THE FACES • by Lisa Farrell

There was no way we’d reach the next town before nightfall. Hunter was shuffling through the leaves, eyes half-closed, muttering curses to himself. We’d have to spend the night among the trees. Our music would have kept us safe, but I’d broken my strings in the last town and Hunter was too drunk to keep the rhythm on his drum.

Could be, there’d be no spirits in this forest. No one lived here, maybe no one had died here. Only, the dead have a habit of seeking out the living. While a lone little soul might give us nothing but a fright, too many or too strong and we’d be in danger of losing ourselves completely.

We walked on until I spied a tree with branches spread wide and a hollow space between them where we might lie unnoticed. There was daylight yet, but it would fade quickly under the trees. I gave Hunter a leg-up, and he rolled with a grunt into the space, his eyes already closing. His drum fell forgotten in the scrub at the base of the tree, and I reached deep into the bushes to retrieve it, thorns pricking my skin.

The forest was already quietening, sensing the coming of dusk. It was a bad sign. I arranged myself beside Hunter, nudging him onto his side so he wouldn’t snore. I took a blanket from my pack and tucked it round him. It would be up to me to keep watch tonight, and he would pay for it tomorrow. As long as we made it through.

Darkness fell thick around us, the smells of rich earth seeming to grow stronger with the loss of light. My body wanted to succumb to sleep, the night settling over my eyes and making them heavy, but I didn’t dare give in. I lay stomach-down on a branch and propped my head up, peering over the edge for any movement on the forest floor.

I could see nothing, but the darkness didn’t matter. Their faces would glow and shimmer if they came, and I would not miss them. We had sought them out before now, restless spirits whose relatives paid us to send them on their way with a song. A dangerous service, but one that got us through hard times.

My fingers twitched, missing their strings, but I pressed my palms against the rough wood and took a breath. I would have to sing tonight if spirits came. I would share my song with them and see them cross over. I would have to be loud, and vibrant, or they would think me fair game. I spotted one in the trunk of a tree on the other side of the path; a sad face, with sharp nose and downturned mouth, eyes rolling madly. I held very still, hoping it hadn’t seen me. When I blinked, it disappeared.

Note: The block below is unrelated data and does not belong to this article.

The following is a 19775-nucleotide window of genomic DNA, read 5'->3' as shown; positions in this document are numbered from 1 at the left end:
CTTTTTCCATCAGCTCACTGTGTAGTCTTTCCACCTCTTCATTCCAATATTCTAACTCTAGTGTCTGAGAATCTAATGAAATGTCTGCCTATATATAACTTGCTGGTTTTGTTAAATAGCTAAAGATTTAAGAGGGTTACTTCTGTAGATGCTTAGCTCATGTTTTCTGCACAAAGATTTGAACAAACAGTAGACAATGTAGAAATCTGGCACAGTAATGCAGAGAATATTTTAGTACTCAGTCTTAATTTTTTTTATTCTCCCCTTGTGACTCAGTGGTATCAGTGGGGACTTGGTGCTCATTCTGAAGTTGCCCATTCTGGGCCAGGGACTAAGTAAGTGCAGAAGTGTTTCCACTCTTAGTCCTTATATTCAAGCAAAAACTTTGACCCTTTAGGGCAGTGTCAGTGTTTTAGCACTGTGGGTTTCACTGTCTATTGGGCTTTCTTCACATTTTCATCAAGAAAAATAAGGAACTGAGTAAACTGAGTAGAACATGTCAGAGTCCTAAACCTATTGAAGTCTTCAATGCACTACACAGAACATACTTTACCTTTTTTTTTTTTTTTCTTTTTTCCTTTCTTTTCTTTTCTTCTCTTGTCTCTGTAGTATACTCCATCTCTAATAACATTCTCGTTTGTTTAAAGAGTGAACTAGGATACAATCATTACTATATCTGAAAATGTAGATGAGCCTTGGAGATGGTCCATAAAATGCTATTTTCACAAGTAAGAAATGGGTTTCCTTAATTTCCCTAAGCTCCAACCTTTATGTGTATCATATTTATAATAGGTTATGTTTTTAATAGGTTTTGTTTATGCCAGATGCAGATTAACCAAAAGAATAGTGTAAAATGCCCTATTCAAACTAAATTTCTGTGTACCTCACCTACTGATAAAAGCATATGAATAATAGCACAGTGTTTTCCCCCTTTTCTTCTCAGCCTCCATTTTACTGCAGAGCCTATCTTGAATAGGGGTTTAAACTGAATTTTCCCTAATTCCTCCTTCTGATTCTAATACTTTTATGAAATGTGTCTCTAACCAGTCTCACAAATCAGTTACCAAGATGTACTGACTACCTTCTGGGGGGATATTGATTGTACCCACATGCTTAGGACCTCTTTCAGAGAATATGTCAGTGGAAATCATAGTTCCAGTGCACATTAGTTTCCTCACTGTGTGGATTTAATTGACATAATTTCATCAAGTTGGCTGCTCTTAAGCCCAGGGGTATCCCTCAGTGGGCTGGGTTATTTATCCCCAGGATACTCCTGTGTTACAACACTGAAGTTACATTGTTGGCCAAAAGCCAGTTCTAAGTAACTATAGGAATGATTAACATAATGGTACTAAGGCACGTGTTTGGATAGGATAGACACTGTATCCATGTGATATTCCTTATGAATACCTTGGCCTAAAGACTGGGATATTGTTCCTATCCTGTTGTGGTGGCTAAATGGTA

The face grew out of the wood beside me, that same sharp shimmering nose rising up out of the bark. The air was suddenly icy cold, sharp as I took a breath to sing. As soon as the eyes fixed on me I began a wordless, warbling song. The face faded, but another appeared in a nearby branch, a long face with quivering lips. I sent it on with the force of my voice, with a melody that rose and fell, thinking of tune after tune and throwing them out into the night.

Now I’d started, I couldn’t stop. The faces appeared all around, souls drawn by the presence of life only to be forced from this world into another. Like moths, they couldn’t help themselves. Faces came and went, scared and sorrowful and angry faces, and I could not fathom how so many found me. Surely my voice did not travel so far.

Perhaps these trees had seen some horror in the past, some forgotten massacre. Souls large and small appeared only to fade before my eyes. My voice grew hoarse and my vision swam, faces like stars gleaming bright before twinkling out.

My voice cracked, and broke. I breathed but no sound came. The faces were everywhere, and still new ones appeared. Some emerged through my own hands and from my coat. Small souls I had carried with me. I had not meant to, should have sent them on their way long ago, and now it was too late. I had no sound left. My numb fingers shook with cold and I knew I’d reached the end; the dead would fill my body, the stronger pushing the weaker out, until one claimed the prize. Someone else would walk in my feet come dawn.

Then it began; a soft, slow beat of the drum. Hunter’s fingers brushing the top, his eyes on me. The faces swarmed around us and he sent them on, but more appeared, so many I thought he wouldn’t have enough music in him for them all. His fingers drummed, faster and faster, pattering like rain on the skin. Faces wavered, flickered, and disappeared. Always more came, but he continued to play. His rhythm echoed in my heartbeat, and his eyes held mine, steadfast. After everything, he would not let me go.

I watched Hunter play his drum until the morning grew too bright for us to see spirits any more. His eyes were red, but I could tell he saw me clearly from the way he watched me rise and stretch. He knew my movements as I knew his, would have known if another wore my skin. Yet I did feel different, lighter. Though seeing those faces had left me raw, the pain was sharp and clean.

Birds chattered in the trees above us, claiming the new day with their song. Hunter took my hand. There was no need for words. I offered him a smile, and he nodded. Then we moved on.


Lisa Farrell lives and works in the UK.


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